Are you aware of more up-to-date implementations of EMRs in developing countries? Any third-world success stories we should know about? Please share your thoughts in the comments below.

Bank of America + Verizon = Patient Demand for EMRs

Posted on January 5, 2012 I Written By

As Social Marketing Director at Billian, Jennifer Dennard is responsible for the continuing development and implementation of the company's social media strategies for Billian's HealthDATA and Porter Research. She is a regular contributor to a number of healthcare blogs and currently manages social marketing channels for the Health IT Leadership Summit and Technology Association of Georgia’s Health Society. You can find her on Twitter @JennDennard.

You may have noticed several big businesses in the news recently capitulating to customer outrage over new and unnecessary (or completely gratuitous) fees. Bank of America made news in late 2011 when it tried to institute a $5 fee for any customer that wanted to use a debit card. Verizon made a similar move when it tried to put in place a $2 fee for payment made by phone or Web. (Really? You’re going to charge me to pay you?)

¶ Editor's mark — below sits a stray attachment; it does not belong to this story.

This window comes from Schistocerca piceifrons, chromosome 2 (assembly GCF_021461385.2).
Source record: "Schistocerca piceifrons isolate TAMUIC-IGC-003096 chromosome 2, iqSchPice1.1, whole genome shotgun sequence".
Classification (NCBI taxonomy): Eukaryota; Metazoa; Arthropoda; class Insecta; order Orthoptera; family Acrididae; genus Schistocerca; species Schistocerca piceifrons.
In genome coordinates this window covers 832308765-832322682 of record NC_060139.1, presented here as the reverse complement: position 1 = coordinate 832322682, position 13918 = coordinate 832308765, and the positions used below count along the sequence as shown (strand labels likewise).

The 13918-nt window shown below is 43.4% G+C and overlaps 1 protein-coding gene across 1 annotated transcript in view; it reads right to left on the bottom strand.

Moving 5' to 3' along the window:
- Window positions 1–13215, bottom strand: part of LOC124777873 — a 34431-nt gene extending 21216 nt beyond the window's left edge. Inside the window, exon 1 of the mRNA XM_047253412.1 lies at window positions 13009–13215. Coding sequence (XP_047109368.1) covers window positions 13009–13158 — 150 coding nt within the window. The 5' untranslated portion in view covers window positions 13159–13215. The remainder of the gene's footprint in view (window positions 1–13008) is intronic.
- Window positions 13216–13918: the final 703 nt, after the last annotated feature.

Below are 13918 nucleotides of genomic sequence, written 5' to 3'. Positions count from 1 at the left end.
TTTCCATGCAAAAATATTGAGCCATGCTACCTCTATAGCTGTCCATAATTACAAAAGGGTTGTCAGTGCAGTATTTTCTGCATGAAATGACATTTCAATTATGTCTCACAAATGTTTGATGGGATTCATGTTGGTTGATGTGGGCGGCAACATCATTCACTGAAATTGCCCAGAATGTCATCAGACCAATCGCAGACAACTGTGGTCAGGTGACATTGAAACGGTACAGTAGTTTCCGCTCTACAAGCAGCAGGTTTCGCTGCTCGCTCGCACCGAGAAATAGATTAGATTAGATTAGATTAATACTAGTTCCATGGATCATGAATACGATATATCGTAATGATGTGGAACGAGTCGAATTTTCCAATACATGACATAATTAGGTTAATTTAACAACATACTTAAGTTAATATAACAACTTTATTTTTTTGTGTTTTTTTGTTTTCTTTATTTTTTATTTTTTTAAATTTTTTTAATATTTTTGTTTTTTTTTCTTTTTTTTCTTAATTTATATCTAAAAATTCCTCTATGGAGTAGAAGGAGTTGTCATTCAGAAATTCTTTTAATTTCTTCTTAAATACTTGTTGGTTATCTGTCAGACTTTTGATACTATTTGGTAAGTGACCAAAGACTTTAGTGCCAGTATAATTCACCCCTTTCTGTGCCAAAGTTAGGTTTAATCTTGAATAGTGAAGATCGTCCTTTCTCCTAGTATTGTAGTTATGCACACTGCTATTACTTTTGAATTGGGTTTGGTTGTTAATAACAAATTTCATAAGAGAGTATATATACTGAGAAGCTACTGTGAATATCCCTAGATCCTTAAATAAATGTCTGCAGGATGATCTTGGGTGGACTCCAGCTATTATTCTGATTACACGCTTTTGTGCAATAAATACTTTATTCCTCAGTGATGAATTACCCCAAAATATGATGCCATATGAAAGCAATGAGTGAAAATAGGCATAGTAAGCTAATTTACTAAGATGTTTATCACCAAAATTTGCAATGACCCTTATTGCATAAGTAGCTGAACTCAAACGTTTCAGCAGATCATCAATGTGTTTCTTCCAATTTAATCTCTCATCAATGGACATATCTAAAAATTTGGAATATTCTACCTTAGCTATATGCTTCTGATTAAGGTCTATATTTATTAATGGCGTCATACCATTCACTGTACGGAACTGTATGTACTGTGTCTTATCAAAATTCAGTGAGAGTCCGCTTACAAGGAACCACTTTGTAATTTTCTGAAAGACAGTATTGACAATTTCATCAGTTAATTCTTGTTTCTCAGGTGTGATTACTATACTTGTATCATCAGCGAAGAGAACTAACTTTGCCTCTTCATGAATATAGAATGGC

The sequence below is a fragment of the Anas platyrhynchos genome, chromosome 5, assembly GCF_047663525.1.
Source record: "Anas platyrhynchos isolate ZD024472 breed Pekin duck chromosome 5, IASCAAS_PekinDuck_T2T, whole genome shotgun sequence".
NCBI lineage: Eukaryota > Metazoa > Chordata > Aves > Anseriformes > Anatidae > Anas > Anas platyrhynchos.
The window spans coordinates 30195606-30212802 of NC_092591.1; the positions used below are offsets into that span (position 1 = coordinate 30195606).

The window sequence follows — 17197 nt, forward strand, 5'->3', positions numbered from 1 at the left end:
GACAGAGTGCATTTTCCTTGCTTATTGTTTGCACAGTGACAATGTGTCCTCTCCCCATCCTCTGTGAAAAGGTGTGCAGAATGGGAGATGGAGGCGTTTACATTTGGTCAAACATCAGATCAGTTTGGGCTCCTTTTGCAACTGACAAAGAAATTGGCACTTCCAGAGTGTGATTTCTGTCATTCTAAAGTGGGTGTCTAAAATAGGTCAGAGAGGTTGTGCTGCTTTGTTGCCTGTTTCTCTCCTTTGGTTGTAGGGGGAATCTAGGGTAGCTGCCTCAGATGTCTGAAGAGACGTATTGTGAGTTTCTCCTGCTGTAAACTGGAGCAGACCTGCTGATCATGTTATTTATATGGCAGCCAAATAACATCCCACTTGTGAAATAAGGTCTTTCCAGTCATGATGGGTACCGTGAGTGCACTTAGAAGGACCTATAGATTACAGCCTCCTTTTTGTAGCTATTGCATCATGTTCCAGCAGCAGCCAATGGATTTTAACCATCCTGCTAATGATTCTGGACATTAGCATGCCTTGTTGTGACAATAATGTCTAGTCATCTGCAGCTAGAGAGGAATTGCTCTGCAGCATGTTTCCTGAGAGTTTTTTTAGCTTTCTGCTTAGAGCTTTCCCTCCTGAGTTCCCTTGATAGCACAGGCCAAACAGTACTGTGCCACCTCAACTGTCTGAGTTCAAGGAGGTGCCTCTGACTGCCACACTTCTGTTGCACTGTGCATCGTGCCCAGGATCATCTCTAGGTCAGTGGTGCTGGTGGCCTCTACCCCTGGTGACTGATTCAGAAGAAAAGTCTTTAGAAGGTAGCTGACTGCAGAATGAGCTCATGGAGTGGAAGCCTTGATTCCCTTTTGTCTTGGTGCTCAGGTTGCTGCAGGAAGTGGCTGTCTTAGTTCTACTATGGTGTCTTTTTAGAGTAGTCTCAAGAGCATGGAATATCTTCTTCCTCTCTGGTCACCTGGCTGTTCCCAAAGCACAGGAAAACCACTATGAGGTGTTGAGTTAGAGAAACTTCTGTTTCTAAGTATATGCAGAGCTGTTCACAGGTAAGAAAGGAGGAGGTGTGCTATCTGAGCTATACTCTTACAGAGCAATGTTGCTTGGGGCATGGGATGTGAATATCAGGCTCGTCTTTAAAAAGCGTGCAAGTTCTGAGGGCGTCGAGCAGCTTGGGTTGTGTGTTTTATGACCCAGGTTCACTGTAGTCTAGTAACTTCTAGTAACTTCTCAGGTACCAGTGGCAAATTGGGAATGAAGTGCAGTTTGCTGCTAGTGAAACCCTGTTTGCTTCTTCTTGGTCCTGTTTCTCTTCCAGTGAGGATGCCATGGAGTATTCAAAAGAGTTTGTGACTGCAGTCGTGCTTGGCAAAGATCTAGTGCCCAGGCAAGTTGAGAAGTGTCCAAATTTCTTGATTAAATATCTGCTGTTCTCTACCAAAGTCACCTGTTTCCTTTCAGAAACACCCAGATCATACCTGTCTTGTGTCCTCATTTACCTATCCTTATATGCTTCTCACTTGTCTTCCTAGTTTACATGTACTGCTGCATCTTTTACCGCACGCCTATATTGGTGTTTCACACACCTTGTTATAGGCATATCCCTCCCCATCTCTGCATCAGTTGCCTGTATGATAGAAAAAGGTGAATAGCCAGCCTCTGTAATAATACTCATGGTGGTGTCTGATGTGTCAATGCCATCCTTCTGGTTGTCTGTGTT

I’d even go so far as to lump Netflix’s blunderings in 2011 in with this group. First the price increase, and then the ultimately jettisoned decision to split the business into two product lines – one for DVDs and one for streaming. Though customer outrage wasn’t enough to derail the price increase, I can only assume the backlash had something to do with the decision to ultimately stay with one brand for both services.

As Erika Morphy wrote in a recent Forbes.com article, “It doesn’t take much to enrage consumers these days and while Verizon doesn’t fall in the ignominious category of [a] Wall Street bank, it doesn’t exactly engender fierce customer loyalty or devotion either, the way, for example, Apple does.”